It's not enough to only sacrifice creatures; we'll need ways to modify them too. To do that, we'll prefer cards that put counters, like Envoy of the Ancestors, "Living Weapon" equipment, like Drossclaw, and Bestow creatures, like Indebted Spirit. These types of cards let us modify our creatures without destroying the balance between our creature and non-creature spells.

Besides these cards, we'll use cards whose abilities trigger when modified creatures die, or cards whose effects happen whenever we sacrifice our creatures, like Guardian of the Forgotten or Muster the Departed. Ideally, we'll use cards that do a few of these things at the same time, like Ondu Knotmaster or Obstinate Gargoyle. Another option is cards that put more than one body on the board so we can keep sacrificing our cards, like Marionette Apprentice.

When Wurmcoil Larva dies, it gives us two bodies, so it's a perfect sacrifice.

Retrofitted Transmogrant is a way to keep this archetype alive because it creates value but doesn't force us to have another way to modify the creature in question.

Shilgengar, Sire of Famine, besides extremely strong, is quite efficient for this archetype. It gives us Blood Tokens to recycle our hand and improve the quality of our cards. Or we can just hoard all of these tokens to bring back our entire graveyard at once.

Keep in mind that these creatures will return with a finality counter, and, therefore, will be considered "modified".

Warren Soultrader is an option to fix our mana curve or ramp with this archetype.

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Best common cards:

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Best uncommon cards:

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Boros Energy Aggro

Magic Symbol WMagic Symbol R

This is a red and white aggro archetype that features burning our Energy to optimize our attacks. It also relies on the same-old aggro game plan as usual: play low-cost creatures and boost our damage with combat tricks and burn.


So, cards like Conduit Goblin, Smelted Chargebug, or Voltstorm Angel are excellent ways to take advantage of this strategy.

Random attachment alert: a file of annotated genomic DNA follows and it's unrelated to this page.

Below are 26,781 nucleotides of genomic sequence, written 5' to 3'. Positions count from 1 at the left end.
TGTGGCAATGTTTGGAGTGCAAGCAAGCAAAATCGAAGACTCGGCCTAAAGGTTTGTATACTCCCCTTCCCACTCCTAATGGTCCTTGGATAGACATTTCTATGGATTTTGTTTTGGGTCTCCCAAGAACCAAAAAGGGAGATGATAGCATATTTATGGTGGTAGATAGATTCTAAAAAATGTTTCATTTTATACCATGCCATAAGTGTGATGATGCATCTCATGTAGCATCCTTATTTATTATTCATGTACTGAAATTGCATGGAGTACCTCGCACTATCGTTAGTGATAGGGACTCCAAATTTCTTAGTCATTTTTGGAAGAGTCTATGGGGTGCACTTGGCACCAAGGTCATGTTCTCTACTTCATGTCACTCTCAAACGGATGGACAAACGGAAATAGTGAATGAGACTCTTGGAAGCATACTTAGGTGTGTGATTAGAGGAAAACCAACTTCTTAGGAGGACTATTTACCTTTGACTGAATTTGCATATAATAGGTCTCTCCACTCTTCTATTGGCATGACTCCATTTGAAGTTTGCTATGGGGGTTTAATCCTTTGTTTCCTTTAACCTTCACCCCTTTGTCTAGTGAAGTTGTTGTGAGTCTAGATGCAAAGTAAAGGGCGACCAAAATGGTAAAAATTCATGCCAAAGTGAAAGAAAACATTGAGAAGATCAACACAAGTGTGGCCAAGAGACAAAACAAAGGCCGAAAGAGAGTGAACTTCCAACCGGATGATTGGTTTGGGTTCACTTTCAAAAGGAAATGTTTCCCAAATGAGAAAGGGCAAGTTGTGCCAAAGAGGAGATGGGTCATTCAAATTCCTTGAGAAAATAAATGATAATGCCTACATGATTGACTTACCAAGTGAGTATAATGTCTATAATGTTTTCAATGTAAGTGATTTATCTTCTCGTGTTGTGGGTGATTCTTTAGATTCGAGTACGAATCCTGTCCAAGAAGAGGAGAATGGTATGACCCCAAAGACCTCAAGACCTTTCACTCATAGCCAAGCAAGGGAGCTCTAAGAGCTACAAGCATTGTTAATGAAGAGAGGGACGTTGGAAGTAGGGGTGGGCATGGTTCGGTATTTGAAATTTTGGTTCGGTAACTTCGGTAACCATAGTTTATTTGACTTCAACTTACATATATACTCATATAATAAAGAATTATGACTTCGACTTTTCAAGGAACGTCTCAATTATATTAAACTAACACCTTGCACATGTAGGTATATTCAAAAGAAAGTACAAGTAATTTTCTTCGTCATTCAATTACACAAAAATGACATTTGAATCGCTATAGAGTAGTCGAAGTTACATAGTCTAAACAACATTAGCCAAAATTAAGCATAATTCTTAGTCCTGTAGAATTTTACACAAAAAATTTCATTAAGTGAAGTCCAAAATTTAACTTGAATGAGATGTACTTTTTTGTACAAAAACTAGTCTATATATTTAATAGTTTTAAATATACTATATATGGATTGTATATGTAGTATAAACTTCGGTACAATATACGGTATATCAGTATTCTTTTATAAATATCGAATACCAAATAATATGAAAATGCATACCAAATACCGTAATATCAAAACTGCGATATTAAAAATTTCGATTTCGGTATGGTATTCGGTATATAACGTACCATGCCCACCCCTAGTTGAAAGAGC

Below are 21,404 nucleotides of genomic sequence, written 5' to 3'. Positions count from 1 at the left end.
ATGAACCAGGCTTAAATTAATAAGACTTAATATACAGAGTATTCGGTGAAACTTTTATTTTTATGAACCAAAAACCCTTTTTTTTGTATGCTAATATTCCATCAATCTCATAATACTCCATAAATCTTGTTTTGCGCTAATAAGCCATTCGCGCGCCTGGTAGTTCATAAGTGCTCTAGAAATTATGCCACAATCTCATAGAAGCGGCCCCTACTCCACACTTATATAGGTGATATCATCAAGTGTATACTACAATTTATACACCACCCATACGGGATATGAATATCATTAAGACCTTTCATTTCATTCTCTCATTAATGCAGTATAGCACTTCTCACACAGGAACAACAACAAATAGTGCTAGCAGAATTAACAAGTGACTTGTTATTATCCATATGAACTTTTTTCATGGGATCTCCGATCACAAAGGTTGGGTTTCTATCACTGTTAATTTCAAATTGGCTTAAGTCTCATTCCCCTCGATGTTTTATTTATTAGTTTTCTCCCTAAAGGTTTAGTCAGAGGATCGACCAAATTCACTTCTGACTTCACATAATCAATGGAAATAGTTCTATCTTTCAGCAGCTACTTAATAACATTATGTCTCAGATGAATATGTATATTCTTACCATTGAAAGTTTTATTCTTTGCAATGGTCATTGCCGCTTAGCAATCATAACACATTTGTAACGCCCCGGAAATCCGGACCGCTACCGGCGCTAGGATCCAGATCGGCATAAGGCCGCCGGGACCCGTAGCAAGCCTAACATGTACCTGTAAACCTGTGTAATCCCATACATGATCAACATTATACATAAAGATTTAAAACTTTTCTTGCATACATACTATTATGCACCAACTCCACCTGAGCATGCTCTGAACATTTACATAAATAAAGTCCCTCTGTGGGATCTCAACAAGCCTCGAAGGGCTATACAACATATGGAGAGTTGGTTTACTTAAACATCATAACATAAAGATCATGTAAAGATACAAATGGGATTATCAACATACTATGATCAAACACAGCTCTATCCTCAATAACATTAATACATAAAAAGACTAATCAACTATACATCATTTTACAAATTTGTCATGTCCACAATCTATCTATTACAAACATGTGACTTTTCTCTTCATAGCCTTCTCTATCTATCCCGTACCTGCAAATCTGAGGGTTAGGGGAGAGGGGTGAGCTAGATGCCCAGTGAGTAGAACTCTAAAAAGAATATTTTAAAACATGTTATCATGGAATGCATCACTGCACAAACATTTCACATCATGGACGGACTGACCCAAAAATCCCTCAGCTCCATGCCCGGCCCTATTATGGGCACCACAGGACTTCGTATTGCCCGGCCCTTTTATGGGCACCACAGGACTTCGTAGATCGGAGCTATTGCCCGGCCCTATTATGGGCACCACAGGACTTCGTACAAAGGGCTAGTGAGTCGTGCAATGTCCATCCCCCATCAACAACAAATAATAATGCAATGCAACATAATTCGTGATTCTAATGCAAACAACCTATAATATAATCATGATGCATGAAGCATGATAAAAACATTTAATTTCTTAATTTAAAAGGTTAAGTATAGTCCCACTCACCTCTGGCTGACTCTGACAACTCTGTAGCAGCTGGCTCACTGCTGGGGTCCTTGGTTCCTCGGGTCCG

Aether Revolt may be a way to close out our matches, considering burn is a viable solution for the late game when we can no longer attack as efficiently as we could in the early game.

Phyrexian Ironworks is a great resource to keep pressuring the board. Scurry of Gremlins is also incredibly efficient to close out matches.

As there are fetch lands in these formats, Reckless Pyrosurfer is an extremely aggressive weapon in our arsenal after one or two setup turns in which we prepare an attack by boosting the other creatures on our board.

Phlage, Titan of Fire's Fury is an excellent finisher for this deck, considering this archetype tends to force its opponent to kill its creatures to protect their life points.

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Best common cards:

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Best uncommon cards:

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Modified Selesnya

Magic Symbol WMagic Symbol G

For white and green, we have an archetype that focuses on boosting our creatures and creating a superior board with auras, equipment, or counters. Therefore, we'll prefer creatures that put counters on other creatures or creatures whose effects interact with modified creatures. We're also interested in equipment, preferably Living Weapons, besides auras, of course.

Bestow creatures will also be useful. Temperamental Oozewagg is an example of what we want, as it combines Adapt with an effect that affects all modified creatures.

Golden-Tail Trainer is a great card for this archetype because it makes using equipment and auras easier. With it, their costs will be lower and lower as its power grows.

Unlike the traditional game plan of overpopulating the board and growing all creatures with counters, MH3's options are less versatile - we can't increase the power on our board globally.

As we don't have as many options as usual, we'll have to use cards that refill the resources we spend, like Pearl-Ear, Imperial Advisor and Rosecot Knight. We'll also need to protect the creature we'll invest most of our resources on with cards like Lion Umbra and Dog Umbra. They'll be essential for this strategy.

Faithful Watchdog and Nyxborn Hydra are great creatures for this archetype because they go on the board modified.